The most challenging positions to recruit for are often the newest hot profession. It must have been fun to find a silicon semiconductor specialist in 1954 — who wanted to study sand before the transistor was invented? An HTML expert in 1996? SGML experts all had cushy government jobs or worked for publishers. In the last two years, a new creature known as the “data scientist” has emerged as one of the must have hires for many firms. Here at Bright we have assembled an outstanding Data Science group that built our Bright Score, provides interesting data to the media and general public via Bright Labs, and causes endless grief for the engineering team that needs to scale our ideas to our users.
Let’s take a look at our science team on paper. The team is an eclectic mix, consisting of one former nuclear physicist, one neuroscientist, one geophysicist, one astrophysicist, and a mechanical engineer. At a glance, you may think we are trying to invent Warp Drive, and on top of that, not ONE of them had Data Scientist as their last job title. However, each and every one of them have had years of extensive training from some of the brightest minds in the world, have conducted a countless number of hours researching, experimenting, analyzing, and documenting solutions to real world problems, and have had their work critiqued by their peers and published in academic publications. As the old adage goes, “sometimes things are not always what they appear to be,” a statement very true when it comes to finding Data Scientists.
How does one go about hunting these camouflaged “purple squirrel” scientists?
To begin, what is a Data Scientist? It depends who you ask. Common (incorrect) definitions are:
- A Hadoop expert. To those hiring managers that are certain they need a Hadoop expert I submit @DevOps_Borat
- A Machine Learning expert. Every construction project does not need a hammer.
I define a Data Scientist as someone who knows just enough programming, system administration, and statistics to transform a large, possibly heterogeneous set of unstructured data into actionable intelligence or an actual product. The Data Scientist must also have sufficient visualization and communication skills to be able to convince someone that they did it correctly.
We’ve found that one of the least effective methods for finding a Data Scientist is to log into LinkedIn and search for “Data Scientist.” There aren’t that many, as Data Science is an emergent field. There are little to no Data Scientists with 5 years experience, because the job simply did not exist (at least not in its current form).
Where, then, does one find the elusive Data Scientist? As famed bank robber Willie Sutton once said, he robbed banks “because that’s where the money is.” If you want to find a Data Scientist, find yourself a disgruntled postdoc toiling away on brilliant scientific research, but failing to land a professorship because … all the professor jobs are taken! (For those of you not familiar with academia, after earning your Ph.D., you typically work for 2-6 years as a postdoctoral research fellow. You are a semi-autonomous, but typically work under a professor that was fortunate enough to get their Ph.D. in the good old days when there were actually professorships to be had.)
Private companies that are detached from the world of academia sometimes give candidates, such as these postdocs, a hard time – having the perception that they must not be hard workers and won’t be able to keep up in fast-paced environments, because they haven’t had a “real” job. The opposite is true, in many cases, people in academia often have to work twice as hard. The grant funding they receive is insufficient to pay for tools that many take for granted (“You don’t need that $1000 software license! Write that code yourself!”). Yes, like any other profession, there are a few slackers in academia. There are some questions you can ask to identify and eliminate them early enough in your selection process:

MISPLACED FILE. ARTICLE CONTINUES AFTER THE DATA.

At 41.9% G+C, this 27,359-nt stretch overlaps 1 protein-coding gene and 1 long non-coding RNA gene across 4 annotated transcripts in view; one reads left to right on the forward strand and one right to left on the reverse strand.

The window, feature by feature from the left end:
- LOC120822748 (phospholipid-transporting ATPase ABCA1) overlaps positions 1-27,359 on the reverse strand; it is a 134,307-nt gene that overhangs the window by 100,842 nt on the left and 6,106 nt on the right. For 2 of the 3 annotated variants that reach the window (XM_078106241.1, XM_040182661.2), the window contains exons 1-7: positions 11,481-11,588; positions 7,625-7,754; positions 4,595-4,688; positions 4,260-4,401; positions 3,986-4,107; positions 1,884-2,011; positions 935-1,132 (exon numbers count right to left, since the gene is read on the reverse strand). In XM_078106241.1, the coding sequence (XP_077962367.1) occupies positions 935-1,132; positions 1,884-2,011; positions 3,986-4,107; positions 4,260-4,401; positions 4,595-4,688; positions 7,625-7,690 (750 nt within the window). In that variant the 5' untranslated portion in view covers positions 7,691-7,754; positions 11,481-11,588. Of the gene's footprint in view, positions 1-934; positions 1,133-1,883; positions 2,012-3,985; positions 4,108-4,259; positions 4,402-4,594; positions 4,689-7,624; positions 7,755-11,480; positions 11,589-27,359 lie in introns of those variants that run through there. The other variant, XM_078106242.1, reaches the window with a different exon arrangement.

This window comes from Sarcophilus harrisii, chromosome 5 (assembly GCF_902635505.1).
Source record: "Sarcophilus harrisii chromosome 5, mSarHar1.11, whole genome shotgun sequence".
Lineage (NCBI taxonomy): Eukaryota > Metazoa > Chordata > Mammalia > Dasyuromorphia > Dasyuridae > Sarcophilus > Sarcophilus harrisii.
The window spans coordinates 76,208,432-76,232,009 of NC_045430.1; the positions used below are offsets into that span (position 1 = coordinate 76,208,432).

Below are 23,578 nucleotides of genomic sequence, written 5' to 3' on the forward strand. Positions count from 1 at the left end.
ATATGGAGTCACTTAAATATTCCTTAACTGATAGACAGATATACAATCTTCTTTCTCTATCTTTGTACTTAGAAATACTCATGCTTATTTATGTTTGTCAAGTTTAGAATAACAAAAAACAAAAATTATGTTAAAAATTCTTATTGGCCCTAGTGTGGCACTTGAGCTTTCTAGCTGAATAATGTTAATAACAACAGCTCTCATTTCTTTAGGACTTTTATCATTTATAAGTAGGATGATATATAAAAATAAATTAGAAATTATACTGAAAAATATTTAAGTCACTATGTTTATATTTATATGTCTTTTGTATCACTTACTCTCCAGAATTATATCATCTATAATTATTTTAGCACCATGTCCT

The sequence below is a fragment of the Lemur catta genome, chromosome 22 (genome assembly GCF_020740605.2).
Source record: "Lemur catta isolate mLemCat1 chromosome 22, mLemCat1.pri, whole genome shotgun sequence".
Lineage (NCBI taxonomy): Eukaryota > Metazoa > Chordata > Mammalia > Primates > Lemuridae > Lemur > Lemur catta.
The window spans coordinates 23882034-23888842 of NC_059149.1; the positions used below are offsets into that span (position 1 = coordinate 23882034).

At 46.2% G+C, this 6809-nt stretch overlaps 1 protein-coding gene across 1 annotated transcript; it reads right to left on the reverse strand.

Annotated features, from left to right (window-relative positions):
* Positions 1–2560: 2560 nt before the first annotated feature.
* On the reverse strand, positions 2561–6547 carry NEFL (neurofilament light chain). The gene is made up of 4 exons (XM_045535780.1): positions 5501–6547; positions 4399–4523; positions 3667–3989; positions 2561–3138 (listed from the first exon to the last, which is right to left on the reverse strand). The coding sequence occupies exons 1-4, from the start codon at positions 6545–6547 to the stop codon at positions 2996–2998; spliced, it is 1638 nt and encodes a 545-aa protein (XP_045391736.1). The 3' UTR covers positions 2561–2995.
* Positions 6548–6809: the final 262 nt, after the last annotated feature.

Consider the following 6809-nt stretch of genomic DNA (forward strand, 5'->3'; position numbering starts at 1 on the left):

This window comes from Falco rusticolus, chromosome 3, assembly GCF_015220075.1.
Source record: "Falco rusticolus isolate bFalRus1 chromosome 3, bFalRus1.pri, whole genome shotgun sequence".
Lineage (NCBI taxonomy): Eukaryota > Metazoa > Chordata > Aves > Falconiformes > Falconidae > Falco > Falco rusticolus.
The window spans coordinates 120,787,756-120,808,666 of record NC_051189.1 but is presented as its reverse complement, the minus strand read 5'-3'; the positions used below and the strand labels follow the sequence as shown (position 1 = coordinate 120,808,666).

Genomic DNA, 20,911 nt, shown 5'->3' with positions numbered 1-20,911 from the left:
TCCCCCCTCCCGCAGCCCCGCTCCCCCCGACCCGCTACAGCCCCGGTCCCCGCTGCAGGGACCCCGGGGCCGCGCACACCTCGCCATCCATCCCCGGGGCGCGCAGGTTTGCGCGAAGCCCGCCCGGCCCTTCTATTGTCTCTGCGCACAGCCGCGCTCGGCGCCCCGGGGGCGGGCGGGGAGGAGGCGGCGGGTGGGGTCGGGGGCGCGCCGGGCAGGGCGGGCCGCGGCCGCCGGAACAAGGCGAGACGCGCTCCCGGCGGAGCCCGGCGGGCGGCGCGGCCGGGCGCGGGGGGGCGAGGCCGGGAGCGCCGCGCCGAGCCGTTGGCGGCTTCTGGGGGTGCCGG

- “Tell me about some peer reviewed papers that you published as first author?” I want people that can finish long, complicated tasks. Nothing takes longer, or is more complicated than publishing a peer reviewed paper. To give you an idea of what that entails, imagine all of the backstabbing people competing with you at work and in your profession, put them behind a wall of anonymity where they critique and criticize every little detail of the project you have been slaving over — that is a peer reviewer.
- “Tell me about some code you’ve written that other people use?” Academics tend to be “good enough” programmers. I don’t need it to be elegant, but I do need it to work. The best test of whether code is “good enough” is whether at least two other people use it.
- “Explain to me the statistical analysis you used in your thesis” Statistics are like music. Some people play notes, some people make music. People that really understand statistical concepts at a fundamental level usually make the best Data Scientists. Anyone can run an Analysis of Variance in Excel, but is that really the best approach? Ultimately, the worst thing your Data Scientist can do is get fooled by the data.
LinkedIn can still be helpful, and is particularly useful for finding a Data Scientist you respect. Once you identify one, find their connections that are still toiling away in academia, look up their emails on the university web site (yes, they make it that easy for you), and send them an email.
What is true in sports is also true in hiring — it is better to find a superstar in the draft than it is to find them as a free agent. They are cheaper, and you get them during their most productive years.
David Hardtke, Ph.D., Chief Scientist
Josh Barger, PHR, Director of People Operations